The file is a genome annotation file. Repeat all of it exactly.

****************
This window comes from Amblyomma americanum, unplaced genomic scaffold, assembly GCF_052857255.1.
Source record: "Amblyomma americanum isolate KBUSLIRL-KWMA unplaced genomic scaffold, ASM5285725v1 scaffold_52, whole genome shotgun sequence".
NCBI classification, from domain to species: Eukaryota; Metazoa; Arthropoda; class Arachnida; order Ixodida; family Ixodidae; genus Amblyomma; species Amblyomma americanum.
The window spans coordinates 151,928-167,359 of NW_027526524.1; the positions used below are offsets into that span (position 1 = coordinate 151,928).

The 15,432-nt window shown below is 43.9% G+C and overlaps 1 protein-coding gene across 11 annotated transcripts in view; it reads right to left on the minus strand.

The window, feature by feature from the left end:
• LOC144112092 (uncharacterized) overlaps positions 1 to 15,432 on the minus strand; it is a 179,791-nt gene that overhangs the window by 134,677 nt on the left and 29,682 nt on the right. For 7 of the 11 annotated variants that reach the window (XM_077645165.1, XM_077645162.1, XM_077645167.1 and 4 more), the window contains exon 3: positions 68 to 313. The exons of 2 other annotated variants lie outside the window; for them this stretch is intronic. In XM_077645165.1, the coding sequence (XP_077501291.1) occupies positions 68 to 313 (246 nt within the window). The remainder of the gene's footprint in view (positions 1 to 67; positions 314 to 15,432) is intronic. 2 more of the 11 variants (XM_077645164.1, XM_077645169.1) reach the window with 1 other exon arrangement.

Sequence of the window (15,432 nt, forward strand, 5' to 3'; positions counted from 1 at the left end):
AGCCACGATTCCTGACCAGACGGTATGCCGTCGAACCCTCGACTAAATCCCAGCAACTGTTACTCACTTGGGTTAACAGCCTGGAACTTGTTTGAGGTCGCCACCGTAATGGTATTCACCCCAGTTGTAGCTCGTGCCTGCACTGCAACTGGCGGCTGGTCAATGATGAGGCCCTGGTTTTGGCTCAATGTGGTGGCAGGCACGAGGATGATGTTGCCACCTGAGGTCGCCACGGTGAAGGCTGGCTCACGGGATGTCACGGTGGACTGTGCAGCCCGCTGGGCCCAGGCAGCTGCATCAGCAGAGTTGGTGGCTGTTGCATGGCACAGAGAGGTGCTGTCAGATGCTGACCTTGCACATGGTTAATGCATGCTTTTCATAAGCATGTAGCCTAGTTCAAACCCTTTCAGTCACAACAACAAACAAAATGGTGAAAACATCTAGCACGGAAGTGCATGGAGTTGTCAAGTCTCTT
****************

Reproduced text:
This window comes from Amblyomma americanum, unplaced genomic scaffold, assembly GCF_052857255.1.
Source record: "Amblyomma americanum isolate KBUSLIRL-KWMA unplaced genomic scaffold, ASM5285725v1 scaffold_52, whole genome shotgun sequence".
NCBI classification, from domain to species: Eukaryota; Metazoa; Arthropoda; class Arachnida; order Ixodida; family Ixodidae; genus Amblyomma; species Amblyomma americanum.
The window spans coordinates 151,928-167,359 of NW_027526524.1; the positions used below are offsets into that span (position 1 = coordinate 151,928).

The 15,432-nt window shown below is 43.9% G+C and overlaps 1 protein-coding gene across 11 annotated transcripts in view; it reads right to left on the minus strand.

The window, feature by feature from the left end:
• LOC144112092 (uncharacterized) overlaps positions 1 to 15,432 on the minus strand; it is a 179,791-nt gene that overhangs the window by 134,677 nt on the left and 29,682 nt on the right. For 7 of the 11 annotated variants that reach the window (XM_077645165.1, XM_077645162.1, XM_077645167.1 and 4 more), the window contains exon 3: positions 68 to 313. The exons of 2 other annotated variants lie outside the window; for them this stretch is intronic. In XM_077645165.1, the coding sequence (XP_077501291.1) occupies positions 68 to 313 (246 nt within the window). The remainder of the gene's footprint in view (positions 1 to 67; positions 314 to 15,432) is intronic. 2 more of the 11 variants (XM_077645164.1, XM_077645169.1) reach the window with 1 other exon arrangement.

Sequence of the window (15,432 nt, forward strand, 5' to 3'; positions counted from 1 at the left end):
AGCCACGATTCCTGACCAGACGGTATGCCGTCGAACCCTCGACTAAATCCCAGCAACTGTTACTCACTTGGGTTAACAGCCTGGAACTTGTTTGAGGTCGCCACCGTAATGGTATTCACCCCAGTTGTAGCTCGTGCCTGCACTGCAACTGGCGGCTGGTCAATGATGAGGCCCTGGTTTTGGCTCAATGTGGTGGCAGGCACGAGGATGATGTTGCCACCTGAGGTCGCCACGGTGAAGGCTGGCTCACGGGATGTCACGGTGGACTGTGCAGCCCGCTGGGCCCAGGCAGCTGCATCAGCAGAGTTGGTGGCTGTTGCATGGCACAGAGAGGTGCTGTCAGATGCTGACCTTGCACATGGTTAATGCATGCTTTTCATAAGCATGTAGCCTAGTTCAAACCCTTTCAGTCACAACAACAAACAAAATGGTGAAAACATCTAGCACGGAAGTGCATGGAGTTGTCAAGTCTCTT